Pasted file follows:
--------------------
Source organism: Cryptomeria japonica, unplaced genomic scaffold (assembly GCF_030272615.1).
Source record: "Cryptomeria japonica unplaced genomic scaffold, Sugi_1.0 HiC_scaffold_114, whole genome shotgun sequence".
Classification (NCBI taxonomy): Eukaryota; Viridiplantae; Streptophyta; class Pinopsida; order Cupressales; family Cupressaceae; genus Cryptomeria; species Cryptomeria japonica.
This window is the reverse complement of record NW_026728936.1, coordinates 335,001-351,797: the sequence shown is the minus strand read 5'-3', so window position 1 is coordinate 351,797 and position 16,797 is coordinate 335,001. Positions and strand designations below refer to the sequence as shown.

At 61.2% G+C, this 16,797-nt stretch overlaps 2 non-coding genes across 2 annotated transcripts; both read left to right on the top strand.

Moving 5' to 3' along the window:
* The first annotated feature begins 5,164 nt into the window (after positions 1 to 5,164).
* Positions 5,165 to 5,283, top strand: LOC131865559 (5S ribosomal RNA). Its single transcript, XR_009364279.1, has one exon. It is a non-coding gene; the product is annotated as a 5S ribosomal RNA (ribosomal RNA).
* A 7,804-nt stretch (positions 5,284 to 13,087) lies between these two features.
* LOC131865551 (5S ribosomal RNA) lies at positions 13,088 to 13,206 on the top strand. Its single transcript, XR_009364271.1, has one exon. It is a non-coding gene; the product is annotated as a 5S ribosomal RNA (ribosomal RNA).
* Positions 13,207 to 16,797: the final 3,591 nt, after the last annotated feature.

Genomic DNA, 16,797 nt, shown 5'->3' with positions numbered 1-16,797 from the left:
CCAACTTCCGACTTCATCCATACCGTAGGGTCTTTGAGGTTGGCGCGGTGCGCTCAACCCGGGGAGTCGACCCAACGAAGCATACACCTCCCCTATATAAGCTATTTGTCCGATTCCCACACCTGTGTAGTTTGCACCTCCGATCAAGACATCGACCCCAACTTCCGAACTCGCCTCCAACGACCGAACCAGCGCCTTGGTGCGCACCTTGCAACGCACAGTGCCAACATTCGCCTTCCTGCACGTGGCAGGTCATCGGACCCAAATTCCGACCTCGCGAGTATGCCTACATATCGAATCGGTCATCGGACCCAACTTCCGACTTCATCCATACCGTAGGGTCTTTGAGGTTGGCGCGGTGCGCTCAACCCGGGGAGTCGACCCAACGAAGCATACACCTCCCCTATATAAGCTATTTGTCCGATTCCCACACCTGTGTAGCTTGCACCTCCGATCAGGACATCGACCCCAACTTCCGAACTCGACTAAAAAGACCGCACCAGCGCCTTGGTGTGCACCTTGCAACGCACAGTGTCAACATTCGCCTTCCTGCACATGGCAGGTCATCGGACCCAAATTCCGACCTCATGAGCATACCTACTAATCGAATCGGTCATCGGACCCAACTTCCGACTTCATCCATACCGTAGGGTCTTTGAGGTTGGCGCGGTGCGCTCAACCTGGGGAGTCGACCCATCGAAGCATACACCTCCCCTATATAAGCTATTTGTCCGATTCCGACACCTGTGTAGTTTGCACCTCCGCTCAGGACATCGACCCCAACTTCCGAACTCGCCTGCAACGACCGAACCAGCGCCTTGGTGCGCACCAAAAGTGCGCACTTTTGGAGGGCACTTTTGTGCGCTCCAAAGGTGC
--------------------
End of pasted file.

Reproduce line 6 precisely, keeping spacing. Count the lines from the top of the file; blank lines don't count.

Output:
Moving 5' to 3' along the window: